Elizabeth Gaskell had been straightforward with George Smith the publisher writing that "I have three people I want to libel - Lady Scott (that bad woman who corrupted Branwell Bronte), Mr. Newby, & Lady Eastlake". A compromise was negotiated on Newby and Lady Eastlake, but to her cost not Lydia Scott.
The first edition of "The Life" was published on March 25th., 1857, and well received; Lady Scott sued for libel and the matter seemed to have been settled in Elizabeth's absence. A second edition, a straightforward reprint, was announced on May 9th. Then, unexpected, came a letter from Lady Scott's solicitors announcing that legal action would follow unless all passages about her were withdrawn and a public apology made. All unsold copies were called in and on May 26th., two days before Elizabeth returned, William Shaen, one of the Gaskells' solicitors sent a formal letter of retraction which was placed in "The Times" and the "Athenaeum".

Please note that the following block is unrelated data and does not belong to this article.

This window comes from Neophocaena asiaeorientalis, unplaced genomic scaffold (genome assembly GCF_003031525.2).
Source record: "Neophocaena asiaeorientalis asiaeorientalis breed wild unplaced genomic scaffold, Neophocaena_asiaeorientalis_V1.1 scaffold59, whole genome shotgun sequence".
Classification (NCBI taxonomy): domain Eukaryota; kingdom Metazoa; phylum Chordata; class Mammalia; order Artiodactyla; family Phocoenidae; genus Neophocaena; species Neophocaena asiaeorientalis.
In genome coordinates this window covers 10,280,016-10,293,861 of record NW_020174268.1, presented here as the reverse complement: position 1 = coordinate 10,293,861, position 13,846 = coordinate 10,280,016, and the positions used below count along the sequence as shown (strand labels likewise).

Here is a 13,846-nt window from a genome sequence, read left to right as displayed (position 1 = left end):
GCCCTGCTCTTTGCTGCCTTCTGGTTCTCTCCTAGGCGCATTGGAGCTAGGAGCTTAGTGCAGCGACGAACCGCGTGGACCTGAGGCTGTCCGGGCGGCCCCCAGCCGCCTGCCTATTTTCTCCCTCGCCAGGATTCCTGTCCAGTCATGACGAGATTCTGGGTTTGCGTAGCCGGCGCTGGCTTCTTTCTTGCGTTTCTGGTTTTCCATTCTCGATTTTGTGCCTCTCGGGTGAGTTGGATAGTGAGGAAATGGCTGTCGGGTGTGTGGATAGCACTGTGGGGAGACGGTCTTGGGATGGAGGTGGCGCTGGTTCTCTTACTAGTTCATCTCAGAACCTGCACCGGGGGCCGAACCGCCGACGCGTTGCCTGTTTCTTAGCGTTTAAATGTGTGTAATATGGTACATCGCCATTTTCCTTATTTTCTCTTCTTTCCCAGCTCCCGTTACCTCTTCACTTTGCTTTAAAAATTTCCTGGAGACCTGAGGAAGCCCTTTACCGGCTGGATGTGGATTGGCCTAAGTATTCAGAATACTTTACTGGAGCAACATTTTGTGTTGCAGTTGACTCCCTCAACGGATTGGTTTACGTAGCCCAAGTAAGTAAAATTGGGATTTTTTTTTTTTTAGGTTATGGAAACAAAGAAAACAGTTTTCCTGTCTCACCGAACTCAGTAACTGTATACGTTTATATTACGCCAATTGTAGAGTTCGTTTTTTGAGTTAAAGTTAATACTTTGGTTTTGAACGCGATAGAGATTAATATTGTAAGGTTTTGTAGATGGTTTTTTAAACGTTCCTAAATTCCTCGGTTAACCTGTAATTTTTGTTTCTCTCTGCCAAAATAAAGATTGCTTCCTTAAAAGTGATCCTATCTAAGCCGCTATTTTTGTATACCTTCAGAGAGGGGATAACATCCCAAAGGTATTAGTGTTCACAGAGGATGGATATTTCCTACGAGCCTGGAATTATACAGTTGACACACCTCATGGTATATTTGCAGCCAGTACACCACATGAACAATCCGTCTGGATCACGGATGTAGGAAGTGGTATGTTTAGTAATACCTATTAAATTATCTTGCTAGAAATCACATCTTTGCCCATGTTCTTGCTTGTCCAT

The revisions took all summer and so depressed Elizabeth that at the end of June she wrote to George Smith asking him if he could find someone else as editor. He astutely did not reply, and Elizabeth resigned herself to "my weary and oppressive task". When it was finally finished in November, the third edition was longer than the first.